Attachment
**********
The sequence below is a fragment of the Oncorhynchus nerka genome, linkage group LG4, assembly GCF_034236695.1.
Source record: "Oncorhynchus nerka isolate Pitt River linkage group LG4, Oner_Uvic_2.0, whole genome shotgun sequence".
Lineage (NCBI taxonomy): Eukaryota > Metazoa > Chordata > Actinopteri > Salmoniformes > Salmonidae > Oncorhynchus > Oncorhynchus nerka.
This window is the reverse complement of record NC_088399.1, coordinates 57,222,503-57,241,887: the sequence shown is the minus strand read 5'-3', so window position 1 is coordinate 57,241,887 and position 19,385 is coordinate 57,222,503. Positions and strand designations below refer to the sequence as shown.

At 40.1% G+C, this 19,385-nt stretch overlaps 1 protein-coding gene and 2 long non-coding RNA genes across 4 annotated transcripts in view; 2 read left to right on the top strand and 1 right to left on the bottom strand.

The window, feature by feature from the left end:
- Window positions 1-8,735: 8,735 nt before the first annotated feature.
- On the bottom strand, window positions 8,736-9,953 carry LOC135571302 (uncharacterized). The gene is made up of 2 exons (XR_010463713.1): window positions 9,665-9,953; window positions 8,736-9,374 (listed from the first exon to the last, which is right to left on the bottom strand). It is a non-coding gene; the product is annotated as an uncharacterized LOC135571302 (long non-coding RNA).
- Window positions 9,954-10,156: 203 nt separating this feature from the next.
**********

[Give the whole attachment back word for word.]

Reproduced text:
The sequence below is a fragment of the Oncorhynchus nerka genome, linkage group LG4, assembly GCF_034236695.1.
Source record: "Oncorhynchus nerka isolate Pitt River linkage group LG4, Oner_Uvic_2.0, whole genome shotgun sequence".
Lineage (NCBI taxonomy): Eukaryota > Metazoa > Chordata > Actinopteri > Salmoniformes > Salmonidae > Oncorhynchus > Oncorhynchus nerka.
This window is the reverse complement of record NC_088399.1, coordinates 57,222,503-57,241,887: the sequence shown is the minus strand read 5'-3', so window position 1 is coordinate 57,241,887 and position 19,385 is coordinate 57,222,503. Positions and strand designations below refer to the sequence as shown.

At 40.1% G+C, this 19,385-nt stretch overlaps 1 protein-coding gene and 2 long non-coding RNA genes across 4 annotated transcripts in view; 2 read left to right on the top strand and 1 right to left on the bottom strand.

The window, feature by feature from the left end:
- Window positions 1-8,735: 8,735 nt before the first annotated feature.
- On the bottom strand, window positions 8,736-9,953 carry LOC135571302 (uncharacterized). The gene is made up of 2 exons (XR_010463713.1): window positions 9,665-9,953; window positions 8,736-9,374 (listed from the first exon to the last, which is right to left on the bottom strand). It is a non-coding gene; the product is annotated as an uncharacterized LOC135571302 (long non-coding RNA).
- Window positions 9,954-10,156: 203 nt separating this feature from the next.